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European Union:IASB may allow use of UK rule on pensions  

By Andrew Parker, the Financial Times

December 17, 2003  

International standard setters will on Thursday consider giving European companies the chance, in 2005, to adopt UK-style pension accounting, which has caused controversy by exposing big deficits in corporate schemes.

The International Accounting Standards Board will be asked to approve proposals to enable listed companies in the European Union to use financial reporting principles similar to the UK pension rule.

The British rule, known as FRS 17, has been blamed for the closure of final salary pension schemes because it highlights large deficits, and some companies have complained it causes major volatility in their accounts.

But Sir David Tweedie, chairman of the IASB, wants the body to allow EU companies to adopt the FRS 17 approach and recognise actuarial gains and losses on their pension schemes immediately in their financial statements.

Under the existing international pension rule, known as IAS 19, companies can smooth the gains and losses over a number of years. It means balance sheets do not capture the full surpluses or deficits in pension schemes.

Sir David, who wrote FRS 17, criticised IAS 19 and its smoothing mechanism. "It distorts," he told the Financial Times.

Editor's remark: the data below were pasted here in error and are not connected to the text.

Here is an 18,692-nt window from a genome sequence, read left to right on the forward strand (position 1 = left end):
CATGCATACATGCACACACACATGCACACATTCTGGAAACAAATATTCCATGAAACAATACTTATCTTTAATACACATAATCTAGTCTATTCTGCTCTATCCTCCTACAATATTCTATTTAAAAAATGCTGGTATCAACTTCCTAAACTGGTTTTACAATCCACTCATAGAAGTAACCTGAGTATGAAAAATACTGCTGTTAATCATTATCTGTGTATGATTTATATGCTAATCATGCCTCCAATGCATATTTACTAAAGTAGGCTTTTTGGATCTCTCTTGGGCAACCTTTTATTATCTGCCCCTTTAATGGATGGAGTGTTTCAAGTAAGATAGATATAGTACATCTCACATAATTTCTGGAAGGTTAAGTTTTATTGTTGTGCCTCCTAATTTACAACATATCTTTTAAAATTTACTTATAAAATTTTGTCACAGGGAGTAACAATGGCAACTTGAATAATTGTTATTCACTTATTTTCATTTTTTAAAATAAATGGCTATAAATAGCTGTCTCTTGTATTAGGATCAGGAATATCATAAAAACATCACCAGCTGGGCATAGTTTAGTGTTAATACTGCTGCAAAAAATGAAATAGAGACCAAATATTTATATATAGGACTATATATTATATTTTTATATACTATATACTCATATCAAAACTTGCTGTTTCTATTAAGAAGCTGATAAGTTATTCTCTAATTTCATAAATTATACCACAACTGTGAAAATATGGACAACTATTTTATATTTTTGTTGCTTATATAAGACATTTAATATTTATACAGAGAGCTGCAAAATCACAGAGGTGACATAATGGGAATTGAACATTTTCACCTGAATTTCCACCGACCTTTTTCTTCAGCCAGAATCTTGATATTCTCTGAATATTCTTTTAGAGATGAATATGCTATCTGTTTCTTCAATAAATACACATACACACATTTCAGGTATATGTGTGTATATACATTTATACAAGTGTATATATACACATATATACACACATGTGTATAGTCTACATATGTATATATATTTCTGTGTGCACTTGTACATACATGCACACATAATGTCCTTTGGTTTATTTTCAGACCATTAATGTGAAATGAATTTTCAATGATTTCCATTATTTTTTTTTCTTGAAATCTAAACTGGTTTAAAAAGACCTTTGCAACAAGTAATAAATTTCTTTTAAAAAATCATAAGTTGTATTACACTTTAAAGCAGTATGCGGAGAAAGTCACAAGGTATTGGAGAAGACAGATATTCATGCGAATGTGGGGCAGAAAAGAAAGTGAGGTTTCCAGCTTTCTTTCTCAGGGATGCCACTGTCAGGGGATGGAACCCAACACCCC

All EU listed companies must use international accounting standards from 2005.

The IASB, at its meeting on Wednesday, will be asked to approve arrangements under which EU companies would have the choice between using the smoothing mechanism under IAS 19 or adopting the FRS 17 approach.

It is likely but not certain that the IASB will approve the arrangements as a revision to IAS 19. Some IASB members are sceptical, but a majority are thought to be in favour of the changes.

Sir David wants to embark on a full overhaul of IAS 19, possibly in 2006, under which he hopes to draw up a rule based on FRS 17 but possibly with tougher provisions.

Companies in continental Europe may prefer to opt for IAS 19 until Sir David's overhaul. However, some companies may decide that given Sir David's preferred overhaul method it would be better to get to grips with it early through the FRS 17 approach in IAS 19.

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